In 2014, a developer sought approval for an odd alteration to a lot on the Upper East Side of Manhattan. Instead of a 30-foot-deep lot, abutting East 88th Street, the developer sliced off a narrow sliver only four feet wide, reports the New York Times.
The change, approved by New York City, became part of the official map of taxable lots that November. But the motivation behind it became clearer only in recent months.
That thin buffer between the building’s lot and the street allowed the developers, DDG Partners, to avoid an array of requirements for a structure’s shape and size when it touches the street — and ultimately, opponents of the project say, build a tower about 60 feet higher. The Upper East Side tower takes its address from 88th Street, but because of the tiny lot, the entrance is around the corner on Third Avenue.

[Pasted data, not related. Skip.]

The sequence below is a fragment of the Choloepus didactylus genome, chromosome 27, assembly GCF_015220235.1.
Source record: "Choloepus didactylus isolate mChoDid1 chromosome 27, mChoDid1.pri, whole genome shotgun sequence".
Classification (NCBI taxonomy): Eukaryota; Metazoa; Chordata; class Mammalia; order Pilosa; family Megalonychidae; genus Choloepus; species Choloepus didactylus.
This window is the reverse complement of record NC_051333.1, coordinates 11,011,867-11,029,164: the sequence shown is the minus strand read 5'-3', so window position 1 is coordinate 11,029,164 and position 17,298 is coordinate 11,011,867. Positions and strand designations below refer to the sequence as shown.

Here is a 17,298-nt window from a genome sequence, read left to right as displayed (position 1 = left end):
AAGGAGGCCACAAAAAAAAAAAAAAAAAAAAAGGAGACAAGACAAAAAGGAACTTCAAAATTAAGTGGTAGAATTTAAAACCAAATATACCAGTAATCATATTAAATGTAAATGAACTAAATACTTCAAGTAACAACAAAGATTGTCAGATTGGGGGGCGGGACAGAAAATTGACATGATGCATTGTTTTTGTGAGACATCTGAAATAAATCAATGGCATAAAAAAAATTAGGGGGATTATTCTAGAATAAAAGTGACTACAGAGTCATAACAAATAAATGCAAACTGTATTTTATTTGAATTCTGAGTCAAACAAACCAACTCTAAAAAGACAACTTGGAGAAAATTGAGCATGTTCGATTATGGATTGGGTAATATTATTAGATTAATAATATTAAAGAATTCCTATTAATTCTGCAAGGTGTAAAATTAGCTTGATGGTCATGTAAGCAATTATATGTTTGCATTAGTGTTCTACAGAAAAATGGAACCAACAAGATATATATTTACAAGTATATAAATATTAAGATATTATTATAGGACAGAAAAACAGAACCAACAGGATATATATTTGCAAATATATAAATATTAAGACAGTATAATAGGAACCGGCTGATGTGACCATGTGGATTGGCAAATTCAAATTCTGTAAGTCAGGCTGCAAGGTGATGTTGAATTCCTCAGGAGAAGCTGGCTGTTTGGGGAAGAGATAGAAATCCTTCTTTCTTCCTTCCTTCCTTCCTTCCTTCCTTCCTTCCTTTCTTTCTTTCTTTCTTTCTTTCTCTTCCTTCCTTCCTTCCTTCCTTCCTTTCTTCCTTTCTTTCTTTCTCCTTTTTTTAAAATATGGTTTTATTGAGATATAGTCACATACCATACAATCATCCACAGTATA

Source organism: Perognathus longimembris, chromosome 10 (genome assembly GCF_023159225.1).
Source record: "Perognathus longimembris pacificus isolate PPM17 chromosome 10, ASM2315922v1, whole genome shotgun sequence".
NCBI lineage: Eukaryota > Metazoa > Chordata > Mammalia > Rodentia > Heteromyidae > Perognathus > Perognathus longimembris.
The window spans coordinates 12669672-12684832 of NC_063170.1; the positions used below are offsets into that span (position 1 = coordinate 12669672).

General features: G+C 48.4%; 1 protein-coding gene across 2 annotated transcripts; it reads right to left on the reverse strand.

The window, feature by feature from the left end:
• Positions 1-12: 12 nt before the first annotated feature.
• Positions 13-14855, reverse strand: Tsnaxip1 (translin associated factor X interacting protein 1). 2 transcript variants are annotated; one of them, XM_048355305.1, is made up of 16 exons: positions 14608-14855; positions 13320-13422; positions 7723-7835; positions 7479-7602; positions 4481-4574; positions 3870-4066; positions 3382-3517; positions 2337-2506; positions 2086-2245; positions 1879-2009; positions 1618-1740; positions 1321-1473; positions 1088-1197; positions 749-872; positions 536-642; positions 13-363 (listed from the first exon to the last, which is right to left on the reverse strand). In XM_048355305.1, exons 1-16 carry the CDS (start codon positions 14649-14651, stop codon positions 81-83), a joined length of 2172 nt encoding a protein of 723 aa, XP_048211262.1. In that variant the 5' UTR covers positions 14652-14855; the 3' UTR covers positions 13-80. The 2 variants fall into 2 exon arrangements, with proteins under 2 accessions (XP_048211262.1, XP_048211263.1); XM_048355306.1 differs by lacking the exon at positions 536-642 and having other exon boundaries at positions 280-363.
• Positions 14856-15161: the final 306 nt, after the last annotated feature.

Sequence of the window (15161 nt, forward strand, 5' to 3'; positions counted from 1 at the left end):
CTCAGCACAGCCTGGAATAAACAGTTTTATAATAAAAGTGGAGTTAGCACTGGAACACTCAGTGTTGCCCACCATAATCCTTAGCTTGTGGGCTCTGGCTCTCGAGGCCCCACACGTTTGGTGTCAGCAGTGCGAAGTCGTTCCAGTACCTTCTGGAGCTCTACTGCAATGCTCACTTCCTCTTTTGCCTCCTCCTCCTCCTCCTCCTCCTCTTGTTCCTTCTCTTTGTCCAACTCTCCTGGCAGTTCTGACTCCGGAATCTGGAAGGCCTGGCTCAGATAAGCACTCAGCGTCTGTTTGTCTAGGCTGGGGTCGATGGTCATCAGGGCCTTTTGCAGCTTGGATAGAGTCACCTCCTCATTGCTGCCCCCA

With permits issued in March, the developers have wasted no time: Rebar jutted out in clusters above street level on a recent afternoon from the poured foundation of what is to be among the neighborhood’s tallest towers. Signs outside announce the multimillion-dollar condominiums now on the market. Height, one of the developers has said, is a major selling point.
George M. Janes, a planning expert, who was hired by Carnegie Hill Neighbors to analyze the site, said the developers appeared to be seeking to avoid building a bigger base for the tower, which would be required if the lot touched 88th Street. And the square footage that would have had to go into that extra base could be used instead to add additional height to the 521-foot tower. If required to add to the base, he said, the tower might have to be shortened by about 60 feet, or roughly six floors in a typical building.
It’s a blatant device,” Lo van der Valk, the president of Carnegie Hill Neighbors, said. “That principle, we have to put it to the city: Do you allow this? Did you do this intentionally?